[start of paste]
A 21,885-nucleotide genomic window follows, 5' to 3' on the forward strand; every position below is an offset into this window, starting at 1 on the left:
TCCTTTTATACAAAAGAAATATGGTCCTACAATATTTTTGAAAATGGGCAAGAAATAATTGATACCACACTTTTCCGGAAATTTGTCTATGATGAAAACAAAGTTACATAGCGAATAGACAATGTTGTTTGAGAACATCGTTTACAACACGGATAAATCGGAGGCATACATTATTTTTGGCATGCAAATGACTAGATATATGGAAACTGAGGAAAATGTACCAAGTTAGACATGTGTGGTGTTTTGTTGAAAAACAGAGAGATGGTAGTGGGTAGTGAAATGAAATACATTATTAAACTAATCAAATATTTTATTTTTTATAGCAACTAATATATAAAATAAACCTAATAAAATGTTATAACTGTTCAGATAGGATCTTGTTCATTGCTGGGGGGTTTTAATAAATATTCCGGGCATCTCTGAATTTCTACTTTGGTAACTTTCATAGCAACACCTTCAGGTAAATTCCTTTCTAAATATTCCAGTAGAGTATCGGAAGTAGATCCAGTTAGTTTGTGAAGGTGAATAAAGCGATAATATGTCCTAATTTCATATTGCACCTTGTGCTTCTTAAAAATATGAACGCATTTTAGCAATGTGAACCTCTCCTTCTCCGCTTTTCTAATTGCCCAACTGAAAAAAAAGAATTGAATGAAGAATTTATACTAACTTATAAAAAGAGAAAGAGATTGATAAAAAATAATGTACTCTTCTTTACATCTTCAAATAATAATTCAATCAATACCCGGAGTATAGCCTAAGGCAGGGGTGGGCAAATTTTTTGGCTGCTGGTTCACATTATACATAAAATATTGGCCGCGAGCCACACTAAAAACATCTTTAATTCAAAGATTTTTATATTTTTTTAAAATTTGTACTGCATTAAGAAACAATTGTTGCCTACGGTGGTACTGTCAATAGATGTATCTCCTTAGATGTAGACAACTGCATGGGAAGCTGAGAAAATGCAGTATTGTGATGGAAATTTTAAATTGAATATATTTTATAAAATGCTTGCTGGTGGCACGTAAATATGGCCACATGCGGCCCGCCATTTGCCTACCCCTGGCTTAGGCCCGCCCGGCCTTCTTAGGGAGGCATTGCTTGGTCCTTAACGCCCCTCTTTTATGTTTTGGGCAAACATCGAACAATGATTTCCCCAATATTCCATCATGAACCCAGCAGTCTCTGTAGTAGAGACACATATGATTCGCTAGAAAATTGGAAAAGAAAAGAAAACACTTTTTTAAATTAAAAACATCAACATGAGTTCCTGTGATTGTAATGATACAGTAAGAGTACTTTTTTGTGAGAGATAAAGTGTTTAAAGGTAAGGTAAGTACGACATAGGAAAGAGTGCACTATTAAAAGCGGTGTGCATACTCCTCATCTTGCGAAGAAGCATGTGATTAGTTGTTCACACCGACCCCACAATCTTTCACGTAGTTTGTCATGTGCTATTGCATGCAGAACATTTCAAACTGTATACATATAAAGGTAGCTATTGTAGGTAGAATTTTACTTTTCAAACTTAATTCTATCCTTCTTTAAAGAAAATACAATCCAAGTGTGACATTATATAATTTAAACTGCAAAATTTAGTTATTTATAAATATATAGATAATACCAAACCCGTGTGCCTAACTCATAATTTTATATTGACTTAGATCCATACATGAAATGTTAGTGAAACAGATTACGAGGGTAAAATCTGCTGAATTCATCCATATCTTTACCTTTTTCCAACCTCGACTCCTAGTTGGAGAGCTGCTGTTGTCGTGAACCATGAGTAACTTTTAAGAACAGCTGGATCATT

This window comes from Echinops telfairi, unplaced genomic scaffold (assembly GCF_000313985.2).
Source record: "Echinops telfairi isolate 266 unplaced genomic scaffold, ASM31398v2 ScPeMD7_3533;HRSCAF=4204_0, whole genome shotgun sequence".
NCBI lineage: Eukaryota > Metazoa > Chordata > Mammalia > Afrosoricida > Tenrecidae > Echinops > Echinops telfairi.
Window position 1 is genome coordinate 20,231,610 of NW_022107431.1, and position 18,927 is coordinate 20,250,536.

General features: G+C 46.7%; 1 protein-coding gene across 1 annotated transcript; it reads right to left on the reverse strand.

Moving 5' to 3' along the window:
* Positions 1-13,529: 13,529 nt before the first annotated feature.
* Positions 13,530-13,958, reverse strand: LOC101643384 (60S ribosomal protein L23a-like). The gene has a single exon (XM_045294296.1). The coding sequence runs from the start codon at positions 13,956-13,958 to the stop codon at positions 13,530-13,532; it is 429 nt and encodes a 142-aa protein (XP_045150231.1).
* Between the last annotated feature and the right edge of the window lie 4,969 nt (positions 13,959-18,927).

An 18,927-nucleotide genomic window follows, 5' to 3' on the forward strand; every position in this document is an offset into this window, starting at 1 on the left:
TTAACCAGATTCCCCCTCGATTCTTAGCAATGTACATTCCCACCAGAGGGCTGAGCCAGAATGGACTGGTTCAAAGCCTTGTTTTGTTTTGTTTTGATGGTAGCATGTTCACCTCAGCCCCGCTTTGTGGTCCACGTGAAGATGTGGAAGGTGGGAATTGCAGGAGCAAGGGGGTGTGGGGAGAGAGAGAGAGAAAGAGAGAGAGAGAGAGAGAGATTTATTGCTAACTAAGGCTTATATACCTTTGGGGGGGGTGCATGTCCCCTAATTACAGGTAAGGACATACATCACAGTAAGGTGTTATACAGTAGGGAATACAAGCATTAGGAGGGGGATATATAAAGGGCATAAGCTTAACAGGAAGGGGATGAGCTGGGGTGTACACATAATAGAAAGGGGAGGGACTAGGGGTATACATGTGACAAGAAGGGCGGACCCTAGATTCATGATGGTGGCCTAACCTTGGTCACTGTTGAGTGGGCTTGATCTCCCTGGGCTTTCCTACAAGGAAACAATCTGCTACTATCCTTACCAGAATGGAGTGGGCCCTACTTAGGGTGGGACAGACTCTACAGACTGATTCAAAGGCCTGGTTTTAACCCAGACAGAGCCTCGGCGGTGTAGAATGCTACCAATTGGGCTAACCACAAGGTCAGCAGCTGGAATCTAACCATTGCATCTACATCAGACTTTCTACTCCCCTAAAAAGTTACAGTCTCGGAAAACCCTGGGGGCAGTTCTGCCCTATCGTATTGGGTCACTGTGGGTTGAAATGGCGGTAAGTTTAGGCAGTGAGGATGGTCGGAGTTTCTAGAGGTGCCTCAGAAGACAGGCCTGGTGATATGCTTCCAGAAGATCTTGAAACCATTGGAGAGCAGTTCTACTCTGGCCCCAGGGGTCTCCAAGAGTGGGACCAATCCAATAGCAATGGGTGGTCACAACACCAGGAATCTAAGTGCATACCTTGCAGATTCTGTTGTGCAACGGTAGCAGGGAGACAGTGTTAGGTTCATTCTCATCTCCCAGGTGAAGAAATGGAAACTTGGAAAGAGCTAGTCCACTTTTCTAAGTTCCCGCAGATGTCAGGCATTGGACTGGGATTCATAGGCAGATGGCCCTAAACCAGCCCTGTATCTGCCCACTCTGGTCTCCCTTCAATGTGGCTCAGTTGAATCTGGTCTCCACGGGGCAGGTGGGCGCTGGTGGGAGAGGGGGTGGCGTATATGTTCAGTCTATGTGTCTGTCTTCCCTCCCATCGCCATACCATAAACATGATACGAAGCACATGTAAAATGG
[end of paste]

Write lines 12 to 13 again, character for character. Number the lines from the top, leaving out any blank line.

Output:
An 18,927-nucleotide genomic window follows, 5' to 3' on the forward strand; every position in this document is an offset into this window, starting at 1 on the left:
TTAACCAGATTCCCCCTCGATTCTTAGCAATGTACATTCCCACCAGAGGGCTGAGCCAGAATGGACTGGTTCAAAGCCTTGTTTTGTTTTGTTTTGATGGTAGCATGTTCACCTCAGCCCCGCTTTGTGGTCCACGTGAAGATGTGGAAGGTGGGAATTGCAGGAGCAAGGGGGTGTGGGGAGAGAGAGAGAGAAAGAGAGAGAGAGAGAGAGAGATTTATTGCTAACTAAGGCTTATATACCTTTGGGGGGGGTGCATGTCCCCTAATTACAGGTAAGGACATACATCACAGTAAGGTGTTATACAGTAGGGAATACAAGCATTAGGAGGGGGATATATAAAGGGCATAAGCTTAACAGGAAGGGGATGAGCTGGGGTGTACACATAATAGAAAGGGGAGGGACTAGGGGTATACATGTGACAAGAAGGGCGGACCCTAGATTCATGATGGTGGCCTAACCTTGGTCACTGTTGAGTGGGCTTGATCTCCCTGGGCTTTCCTACAAGGAAACAATCTGCTACTATCCTTACCAGAATGGAGTGGGCCCTACTTAGGGTGGGACAGACTCTACAGACTGATTCAAAGGCCTGGTTTTAACCCAGACAGAGCCTCGGCGGTGTAGAATGCTACCAATTGGGCTAACCACAAGGTCAGCAGCTGGAATCTAACCATTGCATCTACATCAGACTTTCTACTCCCCTAAAAAGTTACAGTCTCGGAAAACCCTGGGGGCAGTTCTGCCCTATCGTATTGGGTCACTGTGGGTTGAAATGGCGGTAAGTTTAGGCAGTGAGGATGGTCGGAGTTTCTAGAGGTGCCTCAGAAGACAGGCCTGGTGATATGCTTCCAGAAGATCTTGAAACCATTGGAGAGCAGTTCTACTCTGGCCCCAGGGGTCTCCAAGAGTGGGACCAATCCAATAGCAATGGGTGGTCACAACACCAGGAATCTAAGTGCATACCTTGCAGATTCTGTTGTGCAACGGTAGCAGGGAGACAGTGTTAGGTTCATTCTCATCTCCCAGGTGAAGAAATGGAAACTTGGAAAGAGCTAGTCCACTTTTCTAAGTTCCCGCAGATGTCAGGCATTGGACTGGGATTCATAGGCAGATGGCCCTAAACCAGCCCTGTATCTGCCCACTCTGGTCTCCCTTCAATGTGGCTCAGTTGAATCTGGTCTCCACGGGGCAGGTGGGCGCTGGTGGGAGAGGGGGTGGCGTATATGTTCAGTCTATGTGTCTGTCTTCCCTCCCATCGCCATACCATAAACATGATACGAAGCACATGTAAAATGG